Monday, 15th July, 2024
Monday, 15th July, 2024

BoE sits tight awaiting Brexit trade deal outcome

The Bank of England on Thursday held fire over interest rates and stimulus, with Britain and the EU still to strike a post-Brexit trade deal ahead of a looming deadline.

While maintaining its key interest rate at a record-low 0.1 percent, the BoE said it stands ready to carry out “whatever additional action is necessary” as the coronavirus pandemic slashes economic growth.

The central bank’s monetary policy committee (MPC) also said the start of vaccine rollouts “is likely to reduce the downside risks to the economic outlook from Covid”.

“Financial markets worldwide, and some surveys of businesses and consumers, have reacted positively to these developments which are likely to support future UK and global activity,” it added in minutes of its final regular meeting of 2020.

At the same time, the BoE warned on the economic fallout of a “no deal” Brexit.

“The appropriate path of monetary policy would depend in part on the balance of the effects of the United Kingdom’s new trading arrangements with the European Union on demand, supply and the exchange rate,” it said.

“In the event that those trade negotiations did not reach an agreement, the exchange rate would probably fall…, CPI inflation would be likely to be higher and GDP growth weaker.”

While Britain on Thursday said a “no-deal” scenario remained possible, EU negotiator Michel Barnier was cited as saying that an agreement could be struck by Friday.

Britain left the EU on January 31 this year but remains under its rules for another two weeks while it tries to establish the terms of its new relationship with the bloc.

– Eyes on sterling –

Sterling has shot up to 19-month highs against the dollar on increasing hopes of a deal.

“The positive news on vaccines meant that the MPC didn’t feel the need to loosen policy any further at its December meeting,” said Capital Economics analyst Thomas Pugh.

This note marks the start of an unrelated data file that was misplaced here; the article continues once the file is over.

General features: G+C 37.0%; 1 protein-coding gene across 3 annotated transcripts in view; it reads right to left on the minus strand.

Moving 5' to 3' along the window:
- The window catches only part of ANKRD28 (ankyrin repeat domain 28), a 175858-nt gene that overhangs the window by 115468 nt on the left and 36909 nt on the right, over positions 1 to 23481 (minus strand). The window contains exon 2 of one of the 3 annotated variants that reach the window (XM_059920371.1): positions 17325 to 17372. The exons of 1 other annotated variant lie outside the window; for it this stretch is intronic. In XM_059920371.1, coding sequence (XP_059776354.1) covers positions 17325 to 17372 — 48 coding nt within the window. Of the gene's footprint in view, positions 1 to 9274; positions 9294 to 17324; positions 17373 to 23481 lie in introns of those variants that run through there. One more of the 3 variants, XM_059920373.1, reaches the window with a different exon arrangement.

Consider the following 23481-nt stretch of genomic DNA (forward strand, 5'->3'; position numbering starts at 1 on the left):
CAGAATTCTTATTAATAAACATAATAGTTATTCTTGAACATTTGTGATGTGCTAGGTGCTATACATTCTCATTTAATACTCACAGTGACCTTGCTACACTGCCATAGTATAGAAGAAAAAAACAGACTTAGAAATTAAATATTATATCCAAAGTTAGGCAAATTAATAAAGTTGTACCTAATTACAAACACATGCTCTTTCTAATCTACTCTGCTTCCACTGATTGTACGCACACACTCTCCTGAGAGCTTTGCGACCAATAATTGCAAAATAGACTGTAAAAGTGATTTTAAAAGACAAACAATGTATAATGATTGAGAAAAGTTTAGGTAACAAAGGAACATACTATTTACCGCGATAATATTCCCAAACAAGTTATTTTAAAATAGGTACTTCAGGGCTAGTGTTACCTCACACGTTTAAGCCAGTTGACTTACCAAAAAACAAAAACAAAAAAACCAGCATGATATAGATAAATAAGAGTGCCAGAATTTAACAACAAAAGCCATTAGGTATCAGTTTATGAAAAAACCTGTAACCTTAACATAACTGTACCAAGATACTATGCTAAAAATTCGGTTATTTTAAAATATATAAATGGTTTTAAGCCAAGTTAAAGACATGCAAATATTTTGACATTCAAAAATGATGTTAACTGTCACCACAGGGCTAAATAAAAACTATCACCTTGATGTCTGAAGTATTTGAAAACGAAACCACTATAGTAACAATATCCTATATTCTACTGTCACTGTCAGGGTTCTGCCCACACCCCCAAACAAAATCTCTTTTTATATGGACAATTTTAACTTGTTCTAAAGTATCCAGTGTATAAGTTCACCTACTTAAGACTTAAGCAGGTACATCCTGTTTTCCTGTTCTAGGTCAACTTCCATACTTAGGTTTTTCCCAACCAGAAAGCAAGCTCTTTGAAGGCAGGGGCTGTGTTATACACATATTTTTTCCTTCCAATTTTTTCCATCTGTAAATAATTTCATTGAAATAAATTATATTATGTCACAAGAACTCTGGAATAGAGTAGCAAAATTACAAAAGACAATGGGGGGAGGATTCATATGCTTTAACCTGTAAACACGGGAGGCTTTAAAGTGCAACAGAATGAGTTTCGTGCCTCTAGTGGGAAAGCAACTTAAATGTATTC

“And, as long as there is a Brexit deal, we don’t think it will need to loosen policy next year either,” amid talk of possible negative rates.

The BoE has pumped out o450 billion under its Quantitative Easing stimulus programme since March, when Covid-19 prompted Britain’s first coronavirus lockdown.

The pandemic led the central bank to also slash its main interest rate.

Prior to this, it pumped hundreds of billions of pounds into the UK economy over the past decade in the wake of the 2008-09 global financial crisis and the 2016 Brexit referendum.

The BoE last week said that while UK banks were “resilient” to the risks of Brexit and the coronavirus, financial services could face “disruption” when the transition period ends.

Britain has been one of the countries worst hit by the pandemic in Europe in terms of deaths and economic fallout.

In response to this year’s health crisis, the UK government has so far spent about o300 billion in emergency measures to stem chronic economic turmoil.

Sunak announced Thursday a one-month extension to his furlough jobs support scheme, which will now run to the end of April.

The furlough plan, first introduced as the UK entered an initial lockdown earlier this year, pay up to 80 percent of wages for around 9.9 million private-sector workers.

:: Share ::